THE PROPOSED site for seven huge wind turbines on Denshaw Moor is home to more than 200 archaeological remains, with many more, including a Roman road, still waiting to be discovered.

Oldham Advertiser


German Archaeologist Throws Light on Pyramid Origin

Egypt's ancient pyramids are probably a byproduct of a decision to build walls around the tombs of kings, a leading expert on early Egyptian royal burials said Wednesday.

Reuters


FIELD SCHOOL IN HISTORICAL ARCHAEOLOGY

ST GEORGE, BERMUDA
10-31 July 2004

The Department of Archaeology
University of Bristol

Further details


Greens Object Stonehenge Road Plans

Proposed road cutting would dominate World Heritage Site, say Salisbury Greens. If the A303 proposals were approved, the new road cutting would become the most prominent monument within the Stonehenge World. Heritage Site: the 21st century monument to the car, a kind of inverted Cursus, rivalling the original Cursus in size."

That's the warning Salisbury Green Party will present to the public inquiry that begins on Tuesday (17th February).

Green Party Home Page


Copper Age village found in Bulgaria

A village from the Copper Age was found in northern Bulgaria. The village is situated just 800 metes away from the place where the bridge Vidin-Kalafat was planned to be built.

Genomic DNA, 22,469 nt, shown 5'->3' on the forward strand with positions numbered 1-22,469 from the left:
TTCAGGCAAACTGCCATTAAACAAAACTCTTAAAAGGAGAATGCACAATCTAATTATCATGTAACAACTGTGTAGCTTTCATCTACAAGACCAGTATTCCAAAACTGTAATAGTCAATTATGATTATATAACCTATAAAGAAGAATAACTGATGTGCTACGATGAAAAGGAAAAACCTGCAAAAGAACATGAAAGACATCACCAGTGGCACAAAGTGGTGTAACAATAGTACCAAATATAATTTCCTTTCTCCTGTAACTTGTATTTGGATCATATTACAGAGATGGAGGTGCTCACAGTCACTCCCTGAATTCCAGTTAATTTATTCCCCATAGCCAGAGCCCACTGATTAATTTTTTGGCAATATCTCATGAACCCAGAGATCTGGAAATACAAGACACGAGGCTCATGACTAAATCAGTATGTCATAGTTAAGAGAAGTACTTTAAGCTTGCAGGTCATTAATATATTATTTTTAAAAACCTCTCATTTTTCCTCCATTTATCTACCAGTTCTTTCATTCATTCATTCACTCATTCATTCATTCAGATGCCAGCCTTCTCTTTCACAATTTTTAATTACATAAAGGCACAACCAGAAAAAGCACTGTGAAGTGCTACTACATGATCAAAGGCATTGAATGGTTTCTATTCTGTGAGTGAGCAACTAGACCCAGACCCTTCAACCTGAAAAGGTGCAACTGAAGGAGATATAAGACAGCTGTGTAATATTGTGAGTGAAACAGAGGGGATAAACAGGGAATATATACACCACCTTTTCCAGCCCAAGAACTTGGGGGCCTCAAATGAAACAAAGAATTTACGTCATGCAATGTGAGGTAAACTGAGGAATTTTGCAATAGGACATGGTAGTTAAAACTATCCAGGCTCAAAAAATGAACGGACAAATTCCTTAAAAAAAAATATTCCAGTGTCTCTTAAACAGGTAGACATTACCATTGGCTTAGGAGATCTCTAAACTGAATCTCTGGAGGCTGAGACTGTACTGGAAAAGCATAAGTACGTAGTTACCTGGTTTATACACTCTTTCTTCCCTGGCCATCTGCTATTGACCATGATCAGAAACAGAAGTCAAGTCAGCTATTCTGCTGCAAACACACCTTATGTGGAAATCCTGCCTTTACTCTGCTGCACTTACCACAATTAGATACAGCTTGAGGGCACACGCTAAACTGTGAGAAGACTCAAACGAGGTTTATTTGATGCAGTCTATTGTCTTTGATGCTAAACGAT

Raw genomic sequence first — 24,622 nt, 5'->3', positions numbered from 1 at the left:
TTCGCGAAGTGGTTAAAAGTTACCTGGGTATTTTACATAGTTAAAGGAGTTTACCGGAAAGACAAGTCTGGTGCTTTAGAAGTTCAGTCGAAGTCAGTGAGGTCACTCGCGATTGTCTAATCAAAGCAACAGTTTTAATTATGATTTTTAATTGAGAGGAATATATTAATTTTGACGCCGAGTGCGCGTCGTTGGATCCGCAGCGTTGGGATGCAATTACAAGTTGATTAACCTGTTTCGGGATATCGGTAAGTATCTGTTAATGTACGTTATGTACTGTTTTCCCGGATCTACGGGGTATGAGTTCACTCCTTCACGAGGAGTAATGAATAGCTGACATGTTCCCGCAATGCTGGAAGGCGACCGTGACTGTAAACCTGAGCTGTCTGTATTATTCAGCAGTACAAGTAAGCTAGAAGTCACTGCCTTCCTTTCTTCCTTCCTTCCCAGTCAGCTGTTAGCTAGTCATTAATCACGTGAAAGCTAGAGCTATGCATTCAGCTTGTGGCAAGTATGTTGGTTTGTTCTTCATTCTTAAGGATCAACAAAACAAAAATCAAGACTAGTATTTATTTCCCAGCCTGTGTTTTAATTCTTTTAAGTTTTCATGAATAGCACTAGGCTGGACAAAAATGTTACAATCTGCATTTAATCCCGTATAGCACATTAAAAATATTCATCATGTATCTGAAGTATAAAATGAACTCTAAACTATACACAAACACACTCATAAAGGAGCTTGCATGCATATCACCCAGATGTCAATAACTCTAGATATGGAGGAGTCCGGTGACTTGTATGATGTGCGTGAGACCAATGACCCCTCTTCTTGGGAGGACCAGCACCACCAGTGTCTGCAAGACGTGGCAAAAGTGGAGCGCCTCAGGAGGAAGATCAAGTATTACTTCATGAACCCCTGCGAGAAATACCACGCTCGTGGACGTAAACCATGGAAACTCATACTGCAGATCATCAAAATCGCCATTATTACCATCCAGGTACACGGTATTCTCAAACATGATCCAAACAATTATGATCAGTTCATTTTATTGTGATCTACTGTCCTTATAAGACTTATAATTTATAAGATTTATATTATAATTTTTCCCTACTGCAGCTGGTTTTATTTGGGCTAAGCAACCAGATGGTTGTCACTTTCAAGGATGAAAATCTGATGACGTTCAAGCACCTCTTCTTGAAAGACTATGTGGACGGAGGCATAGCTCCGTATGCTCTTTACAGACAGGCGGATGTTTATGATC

Stone Pages


Ethiopian obelisk needs ride back home from Italy

ROME -- Wanted: An airplane strong enough to carry the 70-ton pieces of an ancient obelisk back to Ethiopia, nearly seven decades after Italian Fascist forces hauled the monument out of Africa.

Chicago Sun Times


Ancient stone circle has madeus ill, say ghost detectives

A PAIR of psychic investigators looking at the healing properties of an ancient stone circle claim it has made them seriously ill.

IC Wales

Tuesday, February 10, 2004



The Battle for Britain's Soul

Starting this Saturday (14th February 2004) on BBC2 at 7.15pm (GMT), the Reverend Peter Owen-Jones traces the spread of Christianity throughout the British Isles. Accoding to an article by the BBC the programme looks at how Christianity first came to Britain, when the country was in turmoil with a superstitious population worshipping its own set of Gods, both Roman and Pagan. With Iron Age Britons at the mercy of the natural world, people felt beholden to their local Gods, making sacrifices in the hope of staving off famine and disease.

Megalithic Portal


Harnessing fire on Bronze Age Thera

Recent findings brought to light during the excavation of foundations for a new roof at the archaeological site at Akrotiri on Thera (Greece) have provided more information on daily life during the Early and Middle Bronze Ages. Of particular interest are the various ways in which inhabitants harnessed the power of fire to serve a variety of day-to-day needs, ranging from the domestic to the ceremonial. At a recent Archaeological Society gathering Professor Christos Doumas explained the use of fire in the home, in the preparation of food, in the economy and in ritual acts.